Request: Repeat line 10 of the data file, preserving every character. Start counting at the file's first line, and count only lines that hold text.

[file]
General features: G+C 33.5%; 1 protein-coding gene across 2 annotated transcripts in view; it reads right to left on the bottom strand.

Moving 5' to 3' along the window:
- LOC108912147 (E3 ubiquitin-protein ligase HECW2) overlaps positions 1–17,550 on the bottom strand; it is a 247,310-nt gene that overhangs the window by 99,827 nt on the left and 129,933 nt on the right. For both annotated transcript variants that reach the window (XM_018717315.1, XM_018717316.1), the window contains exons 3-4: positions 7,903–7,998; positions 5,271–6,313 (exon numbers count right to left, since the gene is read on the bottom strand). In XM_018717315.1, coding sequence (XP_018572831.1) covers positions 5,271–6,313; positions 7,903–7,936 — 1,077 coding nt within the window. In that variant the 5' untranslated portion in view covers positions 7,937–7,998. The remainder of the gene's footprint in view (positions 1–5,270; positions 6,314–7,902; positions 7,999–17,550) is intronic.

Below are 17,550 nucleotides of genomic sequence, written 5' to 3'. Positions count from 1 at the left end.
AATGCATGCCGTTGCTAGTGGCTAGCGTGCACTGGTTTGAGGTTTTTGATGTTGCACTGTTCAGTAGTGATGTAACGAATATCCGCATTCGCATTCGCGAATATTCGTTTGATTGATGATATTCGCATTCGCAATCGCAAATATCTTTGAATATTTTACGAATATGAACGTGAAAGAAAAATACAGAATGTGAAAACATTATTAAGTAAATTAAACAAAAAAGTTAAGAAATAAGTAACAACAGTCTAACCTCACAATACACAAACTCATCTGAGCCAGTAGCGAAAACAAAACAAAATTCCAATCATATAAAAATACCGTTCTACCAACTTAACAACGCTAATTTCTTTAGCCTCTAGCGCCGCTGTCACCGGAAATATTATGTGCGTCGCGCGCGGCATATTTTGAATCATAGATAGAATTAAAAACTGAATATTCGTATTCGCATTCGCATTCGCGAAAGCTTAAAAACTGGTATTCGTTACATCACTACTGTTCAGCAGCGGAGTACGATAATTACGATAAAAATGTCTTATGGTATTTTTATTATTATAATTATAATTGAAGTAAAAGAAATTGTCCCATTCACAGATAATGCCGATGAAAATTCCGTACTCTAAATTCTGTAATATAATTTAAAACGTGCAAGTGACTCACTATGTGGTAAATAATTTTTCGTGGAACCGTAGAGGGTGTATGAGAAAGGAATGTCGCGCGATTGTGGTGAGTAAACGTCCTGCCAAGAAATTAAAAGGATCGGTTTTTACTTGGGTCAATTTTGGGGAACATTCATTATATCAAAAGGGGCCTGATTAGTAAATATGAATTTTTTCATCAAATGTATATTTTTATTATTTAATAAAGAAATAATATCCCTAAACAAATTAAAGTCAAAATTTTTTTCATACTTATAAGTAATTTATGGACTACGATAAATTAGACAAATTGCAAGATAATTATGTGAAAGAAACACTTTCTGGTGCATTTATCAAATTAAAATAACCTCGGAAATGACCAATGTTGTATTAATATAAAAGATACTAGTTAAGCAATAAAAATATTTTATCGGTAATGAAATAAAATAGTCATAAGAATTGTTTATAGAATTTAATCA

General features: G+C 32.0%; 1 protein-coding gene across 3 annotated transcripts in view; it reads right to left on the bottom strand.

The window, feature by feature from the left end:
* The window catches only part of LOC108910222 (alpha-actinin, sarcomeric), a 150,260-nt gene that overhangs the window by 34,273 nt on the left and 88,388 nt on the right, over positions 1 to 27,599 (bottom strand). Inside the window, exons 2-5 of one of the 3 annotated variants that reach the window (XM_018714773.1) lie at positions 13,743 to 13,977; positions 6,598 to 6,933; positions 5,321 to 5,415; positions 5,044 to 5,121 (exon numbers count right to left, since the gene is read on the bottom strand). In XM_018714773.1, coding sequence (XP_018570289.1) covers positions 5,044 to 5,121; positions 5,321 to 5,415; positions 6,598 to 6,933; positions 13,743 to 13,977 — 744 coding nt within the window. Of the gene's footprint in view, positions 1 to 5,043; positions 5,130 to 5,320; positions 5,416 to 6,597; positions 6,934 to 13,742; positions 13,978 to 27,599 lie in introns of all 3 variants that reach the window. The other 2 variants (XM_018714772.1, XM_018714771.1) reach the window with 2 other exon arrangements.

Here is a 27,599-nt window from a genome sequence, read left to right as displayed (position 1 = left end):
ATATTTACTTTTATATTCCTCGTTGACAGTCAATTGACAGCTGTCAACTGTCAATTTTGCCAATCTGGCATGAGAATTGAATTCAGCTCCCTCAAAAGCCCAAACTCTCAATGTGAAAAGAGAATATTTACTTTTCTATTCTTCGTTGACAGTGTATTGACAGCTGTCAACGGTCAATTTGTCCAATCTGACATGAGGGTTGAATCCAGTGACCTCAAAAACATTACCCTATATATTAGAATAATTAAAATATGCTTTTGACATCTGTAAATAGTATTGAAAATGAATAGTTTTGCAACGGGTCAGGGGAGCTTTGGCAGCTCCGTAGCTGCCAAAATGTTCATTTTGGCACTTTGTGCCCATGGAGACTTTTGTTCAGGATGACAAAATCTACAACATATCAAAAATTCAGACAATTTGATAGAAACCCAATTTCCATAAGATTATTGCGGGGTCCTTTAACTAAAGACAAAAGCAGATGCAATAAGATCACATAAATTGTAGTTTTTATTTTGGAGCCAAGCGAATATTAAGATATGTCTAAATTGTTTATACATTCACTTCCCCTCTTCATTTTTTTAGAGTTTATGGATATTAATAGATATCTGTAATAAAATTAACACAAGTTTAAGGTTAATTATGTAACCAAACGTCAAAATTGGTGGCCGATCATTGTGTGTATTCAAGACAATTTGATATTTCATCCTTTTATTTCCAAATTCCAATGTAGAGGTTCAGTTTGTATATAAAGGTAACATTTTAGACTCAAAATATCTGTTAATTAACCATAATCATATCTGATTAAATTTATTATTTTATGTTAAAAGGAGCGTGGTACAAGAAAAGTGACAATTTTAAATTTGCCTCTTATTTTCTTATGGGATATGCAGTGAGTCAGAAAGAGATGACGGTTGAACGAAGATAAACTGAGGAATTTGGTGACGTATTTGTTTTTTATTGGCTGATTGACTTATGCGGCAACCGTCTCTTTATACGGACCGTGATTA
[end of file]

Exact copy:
ATATTTACTTTTATATTCCTCGTTGACAGTCAATTGACAGCTGTCAACTGTCAATTTTGCCAATCTGGCATGAGAATTGAATTCAGCTCCCTCAAAAGCCCAAACTCTCAATGTGAAAAGAGAATATTTACTTTTCTATTCTTCGTTGACAGTGTATTGACAGCTGTCAACGGTCAATTTGTCCAATCTGACATGAGGGTTGAATCCAGTGACCTCAAAAACATTACCCTATATATTAGAATAATTAAAATATGCTTTTGACATCTGTAAATAGTATTGAAAATGAATAGTTTTGCAACGGGTCAGGGGAGCTTTGGCAGCTCCGTAGCTGCCAAAATGTTCATTTTGGCACTTTGTGCCCATGGAGACTTTTGTTCAGGATGACAAAATCTACAACATATCAAAAATTCAGACAATTTGATAGAAACCCAATTTCCATAAGATTATTGCGGGGTCCTTTAACTAAAGACAAAAGCAGATGCAATAAGATCACATAAATTGTAGTTTTTATTTTGGAGCCAAGCGAATATTAAGATATGTCTAAATTGTTTATACATTCACTTCCCCTCTTCATTTTTTTAGAGTTTATGGATATTAATAGATATCTGTAATAAAATTAACACAAGTTTAAGGTTAATTATGTAACCAAACGTCAAAATTGGTGGCCGATCATTGTGTGTATTCAAGACAATTTGATATTTCATCCTTTTATTTCCAAATTCCAATGTAGAGGTTCAGTTTGTATATAAAGGTAACATTTTAGACTCAAAATATCTGTTAATTAACCATAATCATATCTGATTAAATTTATTATTTTATGTTAAAAGGAGCGTGGTACAAGAAAAGTGACAATTTTAAATTTGCCTCTTATTTTCTTATGGGATATGCAGTGAGTCAGAAAGAGATGACGGTTGAACGAAGATAAACTGAGGAATTTGGTGACGTATTTGTTTTTTATTGGCTGATTGACTTATGCGGCAACCGTCTCTTTATACGGACCGTGATTA